Book Reviews: Journey to a Promised Land by Allison Lassieur and Three Twigs for the Campfire by Joseph Cognard

Journey to a Promised Land (I Am America)
A Story of the Exodusters
Allison Lassieur
Jolly Fish Press, January 2019
ISBN 978-1631632761
Trade Paperback

Hattie has a dream. A far-reaching fantasy, some would say, but she knows she can find a way. She will become a teacher.

The spring of 1879 tried to bring a fresh start to a new world in Nashville, Tennessee. Although each of Hattie’s parents had been born into slavery, both obtained an education immediately following the Civil War. Her father works just as hard today, but for it is himself and his family and in his very own black-smith shop. Her mother happily runs the household and Hattie contributes, too. Not only a stand-out student, she also earns money for her family by mending for Miss Bradford.

It’s a good enough life for Hattie. She knows, of course, that recently, black folks have been joining together to make the journey to Kansas. Tales of towns with nothing but black faces tempt her parents and Mr. Singleton sure has been working hard to convince her family to make the move to Nicodemus, a small town being established and in need of a blacksmith.

It isn’t until her father leaves the house for a meeting about the potential move that it hits Hattie. She’s heard stories of what happens to black men who dare attend these gatherings. And suddenly, she is scared for her father. After seeing him on the receiving end of retaliation—Nat had the audacity to charge a white man for his work—Hattie understands the very real danger they are in.

Loathe to miss school, Hattie could not have imagined the education she would receive during her journey. Seeing the stark differences between the group of black travelers when compared to almost every clump of white men, was a shock. Whereas individual black people intuitively worked towards the greater good of their party, sharing the last crumbs and caring for those in need; the freakish faction of inexplicably angry, willfully ignorant and hella hateful white men appeared to unite solely to terrorize black citizens.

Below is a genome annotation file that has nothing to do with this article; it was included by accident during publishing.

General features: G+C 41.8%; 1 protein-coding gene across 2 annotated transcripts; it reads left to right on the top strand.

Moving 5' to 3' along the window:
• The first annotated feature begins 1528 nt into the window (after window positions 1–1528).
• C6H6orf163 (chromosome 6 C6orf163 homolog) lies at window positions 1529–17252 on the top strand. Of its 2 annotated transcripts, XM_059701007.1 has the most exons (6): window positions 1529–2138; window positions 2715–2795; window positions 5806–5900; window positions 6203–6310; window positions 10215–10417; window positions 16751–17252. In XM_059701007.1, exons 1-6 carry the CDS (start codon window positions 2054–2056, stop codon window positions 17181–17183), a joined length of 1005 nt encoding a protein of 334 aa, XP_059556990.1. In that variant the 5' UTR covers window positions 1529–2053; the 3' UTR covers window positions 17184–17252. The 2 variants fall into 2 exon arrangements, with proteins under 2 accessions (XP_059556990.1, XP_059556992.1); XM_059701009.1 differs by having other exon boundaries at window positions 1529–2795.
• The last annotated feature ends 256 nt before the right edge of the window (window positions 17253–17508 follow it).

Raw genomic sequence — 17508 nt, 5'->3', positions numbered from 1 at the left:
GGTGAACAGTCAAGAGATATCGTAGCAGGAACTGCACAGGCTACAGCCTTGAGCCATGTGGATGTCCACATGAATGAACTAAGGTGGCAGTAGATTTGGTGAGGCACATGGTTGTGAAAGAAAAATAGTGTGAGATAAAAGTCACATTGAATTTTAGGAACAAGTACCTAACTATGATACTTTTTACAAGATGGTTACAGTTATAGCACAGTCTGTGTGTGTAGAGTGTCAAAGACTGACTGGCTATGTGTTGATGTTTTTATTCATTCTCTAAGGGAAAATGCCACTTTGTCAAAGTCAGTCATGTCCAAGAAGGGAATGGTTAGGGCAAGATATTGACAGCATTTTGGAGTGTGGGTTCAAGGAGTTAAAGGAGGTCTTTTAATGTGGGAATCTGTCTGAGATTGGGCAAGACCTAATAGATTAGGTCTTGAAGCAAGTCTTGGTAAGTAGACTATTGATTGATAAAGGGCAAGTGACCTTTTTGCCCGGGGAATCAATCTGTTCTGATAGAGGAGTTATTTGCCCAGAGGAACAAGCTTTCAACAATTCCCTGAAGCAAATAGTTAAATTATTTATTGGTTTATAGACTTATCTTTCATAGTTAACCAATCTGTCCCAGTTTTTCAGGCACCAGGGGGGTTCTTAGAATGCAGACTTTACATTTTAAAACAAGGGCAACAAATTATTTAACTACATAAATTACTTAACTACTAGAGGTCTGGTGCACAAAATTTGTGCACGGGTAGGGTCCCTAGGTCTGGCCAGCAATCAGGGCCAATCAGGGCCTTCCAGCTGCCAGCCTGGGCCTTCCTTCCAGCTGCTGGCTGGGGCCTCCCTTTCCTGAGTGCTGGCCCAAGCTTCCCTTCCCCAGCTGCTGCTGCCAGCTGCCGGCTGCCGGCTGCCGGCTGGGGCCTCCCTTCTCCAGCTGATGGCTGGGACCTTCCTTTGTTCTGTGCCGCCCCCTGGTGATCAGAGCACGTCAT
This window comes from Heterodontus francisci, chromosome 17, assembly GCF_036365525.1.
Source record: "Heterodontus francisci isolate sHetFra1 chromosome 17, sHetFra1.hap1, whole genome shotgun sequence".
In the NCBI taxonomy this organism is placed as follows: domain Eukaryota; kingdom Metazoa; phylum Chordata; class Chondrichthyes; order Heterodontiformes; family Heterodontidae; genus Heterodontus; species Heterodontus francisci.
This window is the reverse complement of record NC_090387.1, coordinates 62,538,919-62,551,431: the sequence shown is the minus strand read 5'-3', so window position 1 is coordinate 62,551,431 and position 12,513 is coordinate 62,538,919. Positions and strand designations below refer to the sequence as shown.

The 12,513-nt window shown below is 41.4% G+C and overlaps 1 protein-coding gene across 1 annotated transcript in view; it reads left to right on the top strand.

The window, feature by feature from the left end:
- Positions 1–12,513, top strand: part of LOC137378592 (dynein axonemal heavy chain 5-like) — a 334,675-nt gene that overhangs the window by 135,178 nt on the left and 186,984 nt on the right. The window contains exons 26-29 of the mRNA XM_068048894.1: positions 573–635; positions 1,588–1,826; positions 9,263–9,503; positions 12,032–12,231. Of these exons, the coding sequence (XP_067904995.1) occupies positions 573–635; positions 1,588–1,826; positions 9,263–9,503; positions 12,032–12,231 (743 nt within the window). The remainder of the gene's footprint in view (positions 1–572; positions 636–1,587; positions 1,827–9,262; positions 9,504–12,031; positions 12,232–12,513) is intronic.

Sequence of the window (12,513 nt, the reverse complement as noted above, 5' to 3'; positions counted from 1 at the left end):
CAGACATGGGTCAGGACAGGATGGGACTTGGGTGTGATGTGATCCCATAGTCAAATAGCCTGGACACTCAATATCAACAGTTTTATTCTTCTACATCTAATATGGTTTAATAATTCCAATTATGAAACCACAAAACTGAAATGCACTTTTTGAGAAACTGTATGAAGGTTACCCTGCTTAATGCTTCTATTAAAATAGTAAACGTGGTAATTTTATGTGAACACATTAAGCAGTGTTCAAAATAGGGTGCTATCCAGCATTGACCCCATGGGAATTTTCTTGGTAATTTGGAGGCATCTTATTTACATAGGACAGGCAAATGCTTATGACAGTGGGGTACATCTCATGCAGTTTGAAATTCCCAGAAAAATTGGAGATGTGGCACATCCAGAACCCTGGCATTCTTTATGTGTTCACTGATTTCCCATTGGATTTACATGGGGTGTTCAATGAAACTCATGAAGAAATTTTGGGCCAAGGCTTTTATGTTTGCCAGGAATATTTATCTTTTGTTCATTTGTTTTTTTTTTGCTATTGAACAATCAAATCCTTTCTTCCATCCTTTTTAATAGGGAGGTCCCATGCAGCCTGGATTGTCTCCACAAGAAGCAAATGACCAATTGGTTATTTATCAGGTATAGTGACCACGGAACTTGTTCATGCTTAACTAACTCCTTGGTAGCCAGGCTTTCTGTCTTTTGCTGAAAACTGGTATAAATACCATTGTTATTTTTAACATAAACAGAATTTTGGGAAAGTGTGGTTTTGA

I wish I could put a copy of this heroic historical fiction in every single classroom. It is that good and unquestionably, that vital. Although Hattie’s family may be a figment of the author’s imagination, Benjamin “Pap” Singleton was very real and invaluably instrumental in helping hundreds of African Americans move from Tennessee to Kansas.

Ms. Lassieur shares this story of the Exodusters by popping the reader right into the mule-driven wagon to bear witness to the atrocious, senseless acts against black people. But she also demonstrates the intuitive kindness, generosity and strength of each and every black person, automatically reminding everyone to continue the good fight. Oh, and I can’t wait for you to find out why the emigrants were dubbed “Exodusters”.

Reviewed by jv poore, January 2019.

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Three Trees for the Campfire
Joseph Cognard
CreateSpace, January 2013
ISBN 978-1482320985
Trade Paperback